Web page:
Item #15372 FAUST: A Dramatic Poem. Goethe, Johann Wolfgang von.
FAUST: A Dramatic Poem.
FAUST: A Dramatic Poem.
FAUST: A Dramatic Poem.

FAUST: A Dramatic Poem.

Translated into English prose, with remarks on former translations, and notes, by The Translator of Savigny's "Of the Vocation..." [Abraham Hayward]. London: --MDCCCXXXIII.

First Edition in the English language of Goethe's final version of the legend of Faust -- this being a copy of the private issue printed for the translator (considered to have preceded the trade issue). The legend of Faust, and his pact with Mephistopheles whereby he pledged his soul for the instant gratification of unbound earthly knowledge, is known as far back as a German chap-book in 1587. Christopher Marlowe wrote his dramatic version around 1604, and a 1725 version of the chap-book is known to have been read by young Goethe (1749-1832). In Goethe's reworking of the story (as a hybrid between a play and an epic poem), which in all took him about sixty years to write, Faust becomes a dissatisfied intellectual who yearns for "more than earthly meat and drink" in his life; nonetheless, his first use of his new power is to seduce a teenage girl.

Goethe completed a preliminary version of the legend (later referred to as Part One) in 1806; it was published (in German) in 1808. Goethe's much-revised edition was published twenty years later, in 1828-1829: it is noteworthy that the major sub-plot involving the teen Gretchen (to be "Margaret" in English versions), was entirely an invention of Goethe -- not in the original legend. In 1831 he finished writing Part Two -- which was published posthumously in 1832: quoting from the Faust website, "In contrast to Faust Part One, the focus here is no longer on the soul of Faust, which has been sold to the devil, but rather on social phenomena such as psychology, history and politics."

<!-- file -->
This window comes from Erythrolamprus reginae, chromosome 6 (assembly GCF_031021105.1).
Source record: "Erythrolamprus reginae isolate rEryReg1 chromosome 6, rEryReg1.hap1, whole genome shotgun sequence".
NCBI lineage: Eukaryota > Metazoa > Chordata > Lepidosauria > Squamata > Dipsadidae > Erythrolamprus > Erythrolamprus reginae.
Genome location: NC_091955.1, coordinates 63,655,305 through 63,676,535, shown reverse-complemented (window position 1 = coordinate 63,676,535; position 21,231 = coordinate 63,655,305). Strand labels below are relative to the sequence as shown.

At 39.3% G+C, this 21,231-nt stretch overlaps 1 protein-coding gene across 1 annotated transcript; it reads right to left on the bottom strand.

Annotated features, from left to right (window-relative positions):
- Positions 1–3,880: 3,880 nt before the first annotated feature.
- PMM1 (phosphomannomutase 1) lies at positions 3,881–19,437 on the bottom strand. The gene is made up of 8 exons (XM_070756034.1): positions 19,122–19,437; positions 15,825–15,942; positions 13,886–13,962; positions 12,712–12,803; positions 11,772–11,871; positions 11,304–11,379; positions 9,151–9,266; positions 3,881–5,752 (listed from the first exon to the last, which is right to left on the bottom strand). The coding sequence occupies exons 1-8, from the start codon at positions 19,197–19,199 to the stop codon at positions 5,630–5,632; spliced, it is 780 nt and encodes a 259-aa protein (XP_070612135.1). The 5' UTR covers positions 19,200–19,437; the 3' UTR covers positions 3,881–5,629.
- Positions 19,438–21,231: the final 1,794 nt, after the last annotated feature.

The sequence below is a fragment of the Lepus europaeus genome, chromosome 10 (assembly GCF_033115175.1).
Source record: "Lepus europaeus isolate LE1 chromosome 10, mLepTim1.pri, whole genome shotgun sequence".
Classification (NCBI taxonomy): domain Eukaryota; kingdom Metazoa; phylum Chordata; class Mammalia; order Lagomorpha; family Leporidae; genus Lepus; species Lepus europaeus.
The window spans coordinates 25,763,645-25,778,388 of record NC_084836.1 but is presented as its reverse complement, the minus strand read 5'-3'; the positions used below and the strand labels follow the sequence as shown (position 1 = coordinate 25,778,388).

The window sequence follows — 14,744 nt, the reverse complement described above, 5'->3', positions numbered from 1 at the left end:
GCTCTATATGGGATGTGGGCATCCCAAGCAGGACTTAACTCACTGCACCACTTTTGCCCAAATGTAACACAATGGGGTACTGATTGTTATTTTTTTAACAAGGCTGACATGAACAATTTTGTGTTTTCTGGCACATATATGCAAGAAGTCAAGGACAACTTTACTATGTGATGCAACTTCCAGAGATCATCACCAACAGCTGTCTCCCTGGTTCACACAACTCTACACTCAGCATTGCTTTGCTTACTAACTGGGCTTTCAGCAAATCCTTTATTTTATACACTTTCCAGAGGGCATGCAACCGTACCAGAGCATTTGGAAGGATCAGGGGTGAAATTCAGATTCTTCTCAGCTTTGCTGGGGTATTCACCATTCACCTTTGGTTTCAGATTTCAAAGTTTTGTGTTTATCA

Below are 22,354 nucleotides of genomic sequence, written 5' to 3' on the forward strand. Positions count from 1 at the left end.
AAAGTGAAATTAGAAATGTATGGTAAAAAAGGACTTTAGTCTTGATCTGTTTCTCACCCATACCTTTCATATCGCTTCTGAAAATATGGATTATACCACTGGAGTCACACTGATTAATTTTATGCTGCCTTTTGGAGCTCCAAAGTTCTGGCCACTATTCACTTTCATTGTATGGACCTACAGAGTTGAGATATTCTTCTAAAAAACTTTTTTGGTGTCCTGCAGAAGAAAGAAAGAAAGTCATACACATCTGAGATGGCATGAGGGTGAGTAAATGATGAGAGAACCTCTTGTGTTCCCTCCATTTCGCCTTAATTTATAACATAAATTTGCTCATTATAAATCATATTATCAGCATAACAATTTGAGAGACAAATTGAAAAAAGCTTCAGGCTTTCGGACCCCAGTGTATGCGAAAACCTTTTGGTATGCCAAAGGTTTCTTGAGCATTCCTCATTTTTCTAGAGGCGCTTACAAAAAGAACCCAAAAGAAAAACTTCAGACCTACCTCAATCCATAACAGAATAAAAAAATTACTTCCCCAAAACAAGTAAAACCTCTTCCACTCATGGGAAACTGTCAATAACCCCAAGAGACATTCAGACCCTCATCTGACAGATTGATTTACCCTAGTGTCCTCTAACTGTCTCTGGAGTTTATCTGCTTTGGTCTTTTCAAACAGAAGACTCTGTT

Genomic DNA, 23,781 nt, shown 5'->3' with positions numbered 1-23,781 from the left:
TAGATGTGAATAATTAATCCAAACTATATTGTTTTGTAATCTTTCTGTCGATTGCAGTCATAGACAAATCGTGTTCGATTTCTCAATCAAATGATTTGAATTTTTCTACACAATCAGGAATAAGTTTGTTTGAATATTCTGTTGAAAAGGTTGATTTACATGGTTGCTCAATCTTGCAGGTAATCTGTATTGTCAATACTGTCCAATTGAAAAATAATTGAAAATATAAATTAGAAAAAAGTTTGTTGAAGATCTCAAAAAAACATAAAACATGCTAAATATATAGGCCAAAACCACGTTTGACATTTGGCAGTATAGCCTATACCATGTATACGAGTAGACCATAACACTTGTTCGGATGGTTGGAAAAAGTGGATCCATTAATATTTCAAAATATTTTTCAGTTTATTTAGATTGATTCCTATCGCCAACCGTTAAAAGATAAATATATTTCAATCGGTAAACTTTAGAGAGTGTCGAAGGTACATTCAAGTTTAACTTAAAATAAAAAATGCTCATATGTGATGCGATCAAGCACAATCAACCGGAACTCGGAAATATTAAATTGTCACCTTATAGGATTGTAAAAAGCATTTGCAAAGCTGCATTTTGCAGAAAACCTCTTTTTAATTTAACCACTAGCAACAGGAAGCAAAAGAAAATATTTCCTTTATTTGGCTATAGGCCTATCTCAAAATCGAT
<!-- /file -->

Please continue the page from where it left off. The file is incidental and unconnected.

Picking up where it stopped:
As for English translations, there was an 1821 English edition of Goethe's preliminary (1808) Part One -- which translation was in 2007 attributed to Samuel Taylor Coleridge, though this has since been rebutted. Following Goethe's final German version of the legend in 1828-1829 and his death in 1832, there were two English editions in 1833, both translated by Abraham Hayward: the privately-printed-for-the-translator issue (as here -- with no mention of a publisher on the title page), plus a trade edition (also arranged by Hayward) published a month (?) later by Moxon of London. Compared to the 1821 translation of Goethe's draft, Hayward's translation is not only of Goethe's final text, but it is also acknowledged to be a truer translation.

This private edition consists of an 87-page "Translator's Preface," 203 pages of text, and 74 pages of Notes / Appendix / Corrigenda. (The final page of text includes the doom of Margaret followed by Mephistopheles's final line to Faust, "Hither to me!").

This copy is bound in very early (contemporary?) purple watered silk, stamped in gilt on the front cover and spine; we have never seen a copy in any earlier binding (wrappers?). As with many of the privately-printed copies, Hayward's calligraphic signature appears on the title page; also, his handwritten corrections appear on pages lviii and 192 (in some copies there are additional corrections on pages 16, 209 and 246). Condition is remarkable for a 190-year-old volume in what likely is its original cloth binding: some wear along the rear joint (but the volume is tight and the original endpapers are intact), some sun-fading to tan, light wax residue on the front paste-down. In all, a quite collectible copy; both this privately-printed issue and the trade issue are very scarce.

Provenance: Hayward's aim with the private issue was to be able to give copies to friends and associates: accordingly, this copy is inscribed by him on the front free endpaper, "J. Shapland Stock Esq. | from the Translator | A.H." (the barrister John Shapland Stock authored numerous books, including POEMS, Chiefly Translated from the German (London 1862).) Stock in turn inscribed, on the same leaf, "indorsed to James Colquhoun | J.S.S." (likely the 4th Baronet of Luss, MP for and Lord Lieutenant of Dunbartonshire). At the top of the title page is a private library number, which is said to be that of Æmilius Irving (1823-1913), a prominent Ontario lawyer and member of the Canadian Parliament. Item #15372

Price: $3,250.00

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